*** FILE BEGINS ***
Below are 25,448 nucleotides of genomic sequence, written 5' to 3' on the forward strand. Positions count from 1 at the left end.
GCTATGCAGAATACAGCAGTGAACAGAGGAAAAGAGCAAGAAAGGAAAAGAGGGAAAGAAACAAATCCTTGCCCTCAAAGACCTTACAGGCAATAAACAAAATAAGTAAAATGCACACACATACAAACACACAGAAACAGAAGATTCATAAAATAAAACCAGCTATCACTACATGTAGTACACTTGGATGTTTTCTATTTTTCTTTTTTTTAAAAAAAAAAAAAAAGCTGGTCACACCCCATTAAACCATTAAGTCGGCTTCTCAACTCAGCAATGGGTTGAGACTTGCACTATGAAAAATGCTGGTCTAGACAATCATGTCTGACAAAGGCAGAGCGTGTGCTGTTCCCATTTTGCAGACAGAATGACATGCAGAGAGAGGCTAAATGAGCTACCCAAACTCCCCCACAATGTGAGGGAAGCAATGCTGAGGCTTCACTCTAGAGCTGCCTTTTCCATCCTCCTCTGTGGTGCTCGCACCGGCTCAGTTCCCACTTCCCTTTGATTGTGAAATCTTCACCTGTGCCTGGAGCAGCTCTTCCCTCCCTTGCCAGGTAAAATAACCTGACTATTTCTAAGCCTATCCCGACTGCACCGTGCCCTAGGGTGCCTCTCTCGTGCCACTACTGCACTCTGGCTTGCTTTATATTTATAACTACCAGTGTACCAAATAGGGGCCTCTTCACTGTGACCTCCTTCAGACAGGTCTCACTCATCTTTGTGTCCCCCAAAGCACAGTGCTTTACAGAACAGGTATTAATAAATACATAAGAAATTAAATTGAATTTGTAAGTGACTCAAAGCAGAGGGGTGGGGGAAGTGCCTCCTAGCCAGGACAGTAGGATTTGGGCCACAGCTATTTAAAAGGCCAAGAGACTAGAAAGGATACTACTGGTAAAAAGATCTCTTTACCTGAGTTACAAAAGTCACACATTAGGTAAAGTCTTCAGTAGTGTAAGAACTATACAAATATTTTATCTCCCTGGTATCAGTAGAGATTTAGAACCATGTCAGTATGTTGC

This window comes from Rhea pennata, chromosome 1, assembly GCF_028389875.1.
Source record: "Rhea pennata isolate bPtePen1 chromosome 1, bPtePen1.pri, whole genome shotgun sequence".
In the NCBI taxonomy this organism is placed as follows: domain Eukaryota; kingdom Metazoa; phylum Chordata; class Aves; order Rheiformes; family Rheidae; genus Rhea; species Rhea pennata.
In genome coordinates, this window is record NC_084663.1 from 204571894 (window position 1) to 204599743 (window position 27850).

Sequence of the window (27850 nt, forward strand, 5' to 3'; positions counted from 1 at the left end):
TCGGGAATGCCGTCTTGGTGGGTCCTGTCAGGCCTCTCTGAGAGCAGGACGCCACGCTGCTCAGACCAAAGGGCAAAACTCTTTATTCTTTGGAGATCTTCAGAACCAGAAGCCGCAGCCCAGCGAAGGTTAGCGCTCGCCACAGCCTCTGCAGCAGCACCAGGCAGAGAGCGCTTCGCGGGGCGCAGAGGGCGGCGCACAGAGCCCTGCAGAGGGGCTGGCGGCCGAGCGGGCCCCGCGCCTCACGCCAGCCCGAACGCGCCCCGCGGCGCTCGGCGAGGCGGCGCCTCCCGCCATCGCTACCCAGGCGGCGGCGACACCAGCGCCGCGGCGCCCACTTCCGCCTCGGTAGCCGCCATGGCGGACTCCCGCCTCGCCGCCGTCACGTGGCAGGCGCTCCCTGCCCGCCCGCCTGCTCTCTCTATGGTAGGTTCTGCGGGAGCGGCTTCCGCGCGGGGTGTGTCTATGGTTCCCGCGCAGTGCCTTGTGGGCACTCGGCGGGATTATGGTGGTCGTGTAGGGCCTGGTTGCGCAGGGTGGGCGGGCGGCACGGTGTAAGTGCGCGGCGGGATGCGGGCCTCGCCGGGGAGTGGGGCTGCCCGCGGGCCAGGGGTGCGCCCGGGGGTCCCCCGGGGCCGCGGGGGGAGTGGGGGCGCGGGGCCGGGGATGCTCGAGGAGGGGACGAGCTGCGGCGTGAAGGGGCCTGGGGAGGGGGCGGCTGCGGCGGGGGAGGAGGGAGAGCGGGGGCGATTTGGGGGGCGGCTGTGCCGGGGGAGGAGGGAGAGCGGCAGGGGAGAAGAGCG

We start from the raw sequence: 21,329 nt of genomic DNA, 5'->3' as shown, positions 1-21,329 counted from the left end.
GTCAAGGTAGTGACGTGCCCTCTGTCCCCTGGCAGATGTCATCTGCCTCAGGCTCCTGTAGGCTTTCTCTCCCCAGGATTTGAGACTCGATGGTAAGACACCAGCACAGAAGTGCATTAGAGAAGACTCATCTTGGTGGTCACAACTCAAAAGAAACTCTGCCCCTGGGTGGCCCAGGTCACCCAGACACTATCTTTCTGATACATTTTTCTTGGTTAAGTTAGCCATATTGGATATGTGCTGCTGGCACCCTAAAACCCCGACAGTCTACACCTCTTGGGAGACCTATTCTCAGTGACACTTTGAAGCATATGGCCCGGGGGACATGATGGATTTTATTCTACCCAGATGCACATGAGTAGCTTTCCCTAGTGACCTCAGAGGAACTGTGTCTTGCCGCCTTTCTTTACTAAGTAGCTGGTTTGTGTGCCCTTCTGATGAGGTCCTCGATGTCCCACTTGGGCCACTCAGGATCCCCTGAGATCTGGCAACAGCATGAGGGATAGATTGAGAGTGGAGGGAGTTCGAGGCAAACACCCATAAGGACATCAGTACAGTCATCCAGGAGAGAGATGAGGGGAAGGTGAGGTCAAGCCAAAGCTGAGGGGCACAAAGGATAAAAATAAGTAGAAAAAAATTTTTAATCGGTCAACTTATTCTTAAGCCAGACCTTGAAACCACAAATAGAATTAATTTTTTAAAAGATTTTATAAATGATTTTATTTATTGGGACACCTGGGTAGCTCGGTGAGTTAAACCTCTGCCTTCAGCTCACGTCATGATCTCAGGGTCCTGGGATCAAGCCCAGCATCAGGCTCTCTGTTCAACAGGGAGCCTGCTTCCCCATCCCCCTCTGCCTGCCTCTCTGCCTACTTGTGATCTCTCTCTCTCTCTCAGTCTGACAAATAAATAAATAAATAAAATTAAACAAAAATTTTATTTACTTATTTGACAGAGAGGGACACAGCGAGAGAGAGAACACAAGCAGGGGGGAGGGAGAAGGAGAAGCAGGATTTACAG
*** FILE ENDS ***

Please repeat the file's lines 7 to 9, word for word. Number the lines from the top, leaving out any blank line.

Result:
Sequence of the window (27850 nt, forward strand, 5' to 3'; positions counted from 1 at the left end):
TCGGGAATGCCGTCTTGGTGGGTCCTGTCAGGCCTCTCTGAGAGCAGGACGCCACGCTGCTCAGACCAAAGGGCAAAACTCTTTATTCTTTGGAGATCTTCAGAACCAGAAGCCGCAGCCCAGCGAAGGTTAGCGCTCGCCACAGCCTCTGCAGCAGCACCAGGCAGAGAGCGCTTCGCGGGGCGCAGAGGGCGGCGCACAGAGCCCTGCAGAGGGGCTGGCGGCCGAGCGGGCCCCGCGCCTCACGCCAGCCCGAACGCGCCCCGCGGCGCTCGGCGAGGCGGCGCCTCCCGCCATCGCTACCCAGGCGGCGGCGACACCAGCGCCGCGGCGCCCACTTCCGCCTCGGTAGCCGCCATGGCGGACTCCCGCCTCGCCGCCGTCACGTGGCAGGCGCTCCCTGCCCGCCCGCCTGCTCTCTCTATGGTAGGTTCTGCGGGAGCGGCTTCCGCGCGGGGTGTGTCTATGGTTCCCGCGCAGTGCCTTGTGGGCACTCGGCGGGATTATGGTGGTCGTGTAGGGCCTGGTTGCGCAGGGTGGGCGGGCGGCACGGTGTAAGTGCGCGGCGGGATGCGGGCCTCGCCGGGGAGTGGGGCTGCCCGCGGGCCAGGGGTGCGCCCGGGGGTCCCCCGGGGCCGCGGGGGGAGTGGGGGCGCGGGGCCGGGGATGCTCGAGGAGGGGACGAGCTGCGGCGTGAAGGGGCCTGGGGAGGGGGCGGCTGCGGCGGGGGAGGAGGGAGAGCGGGGGCGATTTGGGGGGCGGCTGTGCCGGGGGAGGAGGGAGAGCGGCAGGGGAGAAGAGCG

We start from the raw sequence: 21,329 nt of genomic DNA, 5'->3' as shown, positions 1-21,329 counted from the left end.